Just about everyone – dentists and patients alike – would agree that it’s always preferable to save your natural teeth whenever it’s possible to do so. And root canals are an extremely common, effective way to remove infection from a tooth and save it from extraction. Unfortunately, root canals have earned a bad reputation over the years for everything from being painful to being the source of disease! Without getting into the details, let’s put one myth to bed for good: root canals do not cause disease of any kind and do not make you more susceptible to developing some other malady. They are also not any more painful than any other dental procedure. Now that we’ve briefly addressed two of the largest misconceptions about root canals, we can devote the rest of this article to explaining what you should know about root canals and why some people need both a root canal and a crown.
Who Needs a Root Canal?
Developing a cavity in a tooth can usually be resolved with a dental filling. If the decay is extensive enough and too large to be fixed with a filling, your dentist might recommend getting a crown instead. Either way, the procedure will involve removing decay and repairing the tooth with either a filling or a crown.
But sometimes decay gets into the innermost portions of a tooth, affecting both the nerves and the pulp of the tooth. When this happens, an infection can develop. And, as is the case with any infection, it needs to be treated promptly before the infection can spread. This is the purpose behind root canal procedures – to remove infection from the nerve canals and pulp of the tooth, restoring it so it can function normally once again.
Some people may need a root canal procedure without ever having any symptoms at all, but not very often. Usually, people who need a root canal will notice one or more of the following symptoms:
- An extremely bad toothache that gets worse when you bite down.
- Swollen and/or painful gum tissue that surrounds a specific tooth.
- Pimple-like bumps on gum tissue next to a tooth.
- Sensitivity to hot and cold foods and drinks.
- A darkened tooth and/or darkened gum tissue.
The Root Canal Procedure
A root canal involves the dentist or endodontist (a dental provider who specializes in root canals) drilling out the decay in the affected tooth, then removing the pulp and cleaning out the nerve canals inside the tooth. This may sound painful, but thanks to modern anesthetic and dental sedation methods, getting a root canal produces no more discomfort than any other dental procedure. And although most patients do feel a small amount of pain afterwards while recovering from the procedure at home, a root canal is much easier to recover from than having a tooth extracted. In fact, depending on the complexity of the procedure, some patients actually return to work the same day!
Why Some People Need Both a Root Canal and a Crown
Once a root canal procedure is completed, the dentist or endodontist may be able to simply seal off the tooth with a filling. But that may not always be enough. Your dentist may recommend that a crown be affixed to the tooth after a root canal. What follows are some of the most common reasons why that is sometimes needed:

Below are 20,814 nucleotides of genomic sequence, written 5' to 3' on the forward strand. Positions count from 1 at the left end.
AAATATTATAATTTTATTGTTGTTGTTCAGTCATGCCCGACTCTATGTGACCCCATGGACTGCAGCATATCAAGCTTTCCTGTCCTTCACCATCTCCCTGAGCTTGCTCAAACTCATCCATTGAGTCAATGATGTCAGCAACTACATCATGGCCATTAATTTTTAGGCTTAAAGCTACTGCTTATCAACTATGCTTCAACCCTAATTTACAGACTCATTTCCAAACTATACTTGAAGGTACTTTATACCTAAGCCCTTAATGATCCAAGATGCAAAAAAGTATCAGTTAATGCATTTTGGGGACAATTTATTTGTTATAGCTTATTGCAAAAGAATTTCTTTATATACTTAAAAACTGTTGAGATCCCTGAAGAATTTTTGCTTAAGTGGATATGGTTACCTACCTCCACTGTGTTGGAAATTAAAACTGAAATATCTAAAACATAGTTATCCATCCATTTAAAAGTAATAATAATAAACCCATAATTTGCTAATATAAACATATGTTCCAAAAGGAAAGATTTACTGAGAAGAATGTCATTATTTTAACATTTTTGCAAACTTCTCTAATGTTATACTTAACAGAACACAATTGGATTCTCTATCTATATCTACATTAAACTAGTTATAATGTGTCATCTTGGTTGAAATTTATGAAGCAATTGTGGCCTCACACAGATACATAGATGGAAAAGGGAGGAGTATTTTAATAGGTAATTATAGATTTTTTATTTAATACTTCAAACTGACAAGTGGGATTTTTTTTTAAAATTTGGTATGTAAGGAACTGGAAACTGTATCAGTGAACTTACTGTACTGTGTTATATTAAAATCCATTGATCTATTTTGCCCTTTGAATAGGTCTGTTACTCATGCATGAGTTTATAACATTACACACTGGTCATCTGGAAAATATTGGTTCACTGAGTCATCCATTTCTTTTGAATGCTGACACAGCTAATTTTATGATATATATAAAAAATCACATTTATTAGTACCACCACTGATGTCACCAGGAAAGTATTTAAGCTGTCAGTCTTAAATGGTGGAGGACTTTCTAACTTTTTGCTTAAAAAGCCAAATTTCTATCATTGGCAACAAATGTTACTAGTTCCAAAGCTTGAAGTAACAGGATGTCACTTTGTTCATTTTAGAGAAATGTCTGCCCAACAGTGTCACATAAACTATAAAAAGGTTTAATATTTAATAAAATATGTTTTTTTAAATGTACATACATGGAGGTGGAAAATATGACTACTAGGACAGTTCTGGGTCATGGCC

- The structure of the tooth has become weakened. You usually won’t need a root canal unless you have an extensive amount of decay present in a tooth. Once that decay and the associated infection are removed from the tooth, it’s not unusual for the structure of the tooth to be weakened. This may make it more susceptible to crumbling or breaking when it’s used for chewing and grinding food. For this reason, it’s common for a dentist or endodontist to apply a crown to the tooth after the root canal procedure is complete.
- The tooth remains sensitive to hot and cold foods and drinks after the root canal. In many cases, the dentist removes both the pulp and the nerves from a tooth during the procedure. But in some instances, it’s possible that only a portion of that material needs to be removed. In these cases, whatever remains in the tooth could be very sensitive to cold, heat, pressure, and sweet foods. Affixing a crown over the tooth resolves the sensitivity issue for the patient.
- The tooth is darkened. One of the symptoms of needing a root canal is a discolored tooth, and getting a root canal doesn’t change the shade of the remaining tooth. For that reason, the dentist (and the patient as well) may want to affix a crown to the tooth for aesthetic reasons – so the tooth can match the patient’s other natural teeth.
- The affected tooth has undergone other procedures before the root canal. If the tooth has been repaired previously to remove tooth decay (or for any other reason), the dentist or endodontist will likely recommend a crown after completing the root canal. This is because the tooth is likely to have other issues in the future, and placing a crown over it will serve as further protection against future decay and/or infection issues.
Of course, it’s also possible that you won’t need a crown after a root canal. This is especially true for teeth in the front of the mouth that aren’t used for chewing, as well as teeth that have never been worked on before. It really all depends on the tooth and where it is inside the patient’s mouth. Your dentist can provide you with more information about why some people need both a root canal and a crown, and can also recommend what is best for you. The important thing to remember is this: a root canal is a very common procedure that is performed every day with a very high success rate. The end result is a fully functional, completely restored tooth that will work just as well as any other healthy, natural tooth.